I am back from my two-month hiatus! I had gone back to Singapore to visit my family and friends and of course Chris. Another reason for not writing was because there was a point of time when I got back where I just felt quite helpless about my brother and I didn’t want to write – I’ll explain this further later on.
I haven’t lived in Singapore for 4 years. Only occasionally visiting for Christmas or summer breaks. The time Chris and I have together is limited and remains a constant annoyance in my attempts to understand him better. Thus, I value every moment I’m back with him, even if it seems like he doesn’t actually give a damn that I am back! That’s just Autism. No hard feelings.
He was happy I was back, how do I know? Intuition I guess? The moment I got back he held my hand and started telling me about what he was doing and what things he wanted me to get for him. However, the days after that he went back to his usual routine of staying in his room and playing with the laptop. Interacting with him is a bit hit-and-miss when he’s concentrating on the laptop.
I tried talking with him more, but it seemed after being away from him for so long, he didn’t feel the need to talk to me as much and just wanted to focus on his laptop. I tried getting him to join us but he would just come in for a few minutes then leave. Our youngest brother,Kyle, is actually scared of him, I believe this was because Chris pushed him several years back, therefore, he just avoids him. I tried getting Chris to read something to me to see how much he knew about reading, but he just didn’t want to cooperate – although I did find out in the end he could just about make out most 3-letter words and with more pushing, 4 to 5. His unresponsiveness of course saddened me and I felt quite helpless about what I could do for him. It made me feel useless, as all I wanted to do was understand him. I didn’t feel like I was pushing too hard, in fact, I spent a lot of time away from home visiting friends.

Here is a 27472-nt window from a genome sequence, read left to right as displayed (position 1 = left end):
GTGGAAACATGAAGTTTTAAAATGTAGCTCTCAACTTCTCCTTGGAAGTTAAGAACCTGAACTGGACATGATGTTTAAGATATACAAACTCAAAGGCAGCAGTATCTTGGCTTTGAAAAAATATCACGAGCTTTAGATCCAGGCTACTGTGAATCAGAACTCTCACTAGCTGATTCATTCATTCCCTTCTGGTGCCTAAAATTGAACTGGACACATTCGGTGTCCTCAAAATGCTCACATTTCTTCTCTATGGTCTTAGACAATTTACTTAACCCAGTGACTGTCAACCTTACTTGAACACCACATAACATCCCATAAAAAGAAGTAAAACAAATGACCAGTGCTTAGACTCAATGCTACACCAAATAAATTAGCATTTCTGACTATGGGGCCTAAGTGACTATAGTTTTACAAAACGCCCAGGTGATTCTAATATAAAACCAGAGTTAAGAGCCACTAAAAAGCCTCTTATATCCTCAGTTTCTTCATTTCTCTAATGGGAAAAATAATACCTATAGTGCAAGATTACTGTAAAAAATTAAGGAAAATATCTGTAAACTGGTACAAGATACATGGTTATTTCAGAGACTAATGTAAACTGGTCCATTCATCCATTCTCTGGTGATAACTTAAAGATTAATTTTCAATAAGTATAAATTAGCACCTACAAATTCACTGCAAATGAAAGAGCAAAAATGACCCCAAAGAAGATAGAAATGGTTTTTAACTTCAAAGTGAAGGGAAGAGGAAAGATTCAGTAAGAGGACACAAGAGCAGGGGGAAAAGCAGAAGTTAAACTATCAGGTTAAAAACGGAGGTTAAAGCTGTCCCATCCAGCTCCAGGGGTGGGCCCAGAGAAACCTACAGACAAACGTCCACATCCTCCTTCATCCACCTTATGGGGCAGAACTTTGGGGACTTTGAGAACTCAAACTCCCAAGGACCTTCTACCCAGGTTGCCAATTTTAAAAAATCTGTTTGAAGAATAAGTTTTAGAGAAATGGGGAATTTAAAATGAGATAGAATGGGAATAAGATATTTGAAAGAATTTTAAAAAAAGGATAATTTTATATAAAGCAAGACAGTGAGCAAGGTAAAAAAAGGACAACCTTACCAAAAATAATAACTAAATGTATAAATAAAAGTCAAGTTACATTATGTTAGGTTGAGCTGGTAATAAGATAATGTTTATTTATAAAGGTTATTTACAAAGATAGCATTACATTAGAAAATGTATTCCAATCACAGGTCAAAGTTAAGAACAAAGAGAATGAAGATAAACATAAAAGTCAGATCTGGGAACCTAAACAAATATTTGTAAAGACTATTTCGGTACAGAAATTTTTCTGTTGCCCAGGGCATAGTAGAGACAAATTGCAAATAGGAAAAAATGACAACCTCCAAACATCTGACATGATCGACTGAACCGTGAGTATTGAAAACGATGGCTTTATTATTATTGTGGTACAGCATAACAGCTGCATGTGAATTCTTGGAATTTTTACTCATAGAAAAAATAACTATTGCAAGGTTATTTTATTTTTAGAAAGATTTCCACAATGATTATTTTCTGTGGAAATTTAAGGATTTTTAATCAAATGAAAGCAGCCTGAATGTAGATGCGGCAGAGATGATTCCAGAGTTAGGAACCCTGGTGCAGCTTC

So then as it happens, I found out time (and some chicken rice) heals. Instead of telling me to fuck off he started answering my questions about his day and what he’d like to do. After spending more time with him during our family trip to Ipoh and bringing him out on a day trip to a mall for food, letting him do what HE wants, it seemed he liked my company a bit more.
The trick to Chris is not to make him do things he doesn’t need to and stop saying “don’t”. He’s 21; he wants to be treated like an adult, not a child. He is fully aware of his situation even though he can’t communicate it to us. If he is doing something wrong, a gentle reminder will suffice, not a shout or overreaction. For instance, I see he likes to test my parent’s patience by walking on the road instead of the sidewalk. I noticed when he was out with me alone, he knows when cars are coming and will move away. But with my parents, he insists on staying on the road even though they tell him not to. It’s simple defiance. He hates being told not to do something.
So that’s Chris, and compared to four years ago when I left for England, he is calmer, chattier and more independent thanks to the Daily Autism Centre he goes to. The most important thing to improve is his bond with our brother and sister. As they are younger it is harder for them to understand how to handle Chris. Kirian who is 15 soon, is better at talking with him and she understands what is wrong. Kyle, 10, is still too young and I guess it’ll take him time to warm up to Chris. It is important we all interact with Chris, as we are his direct family.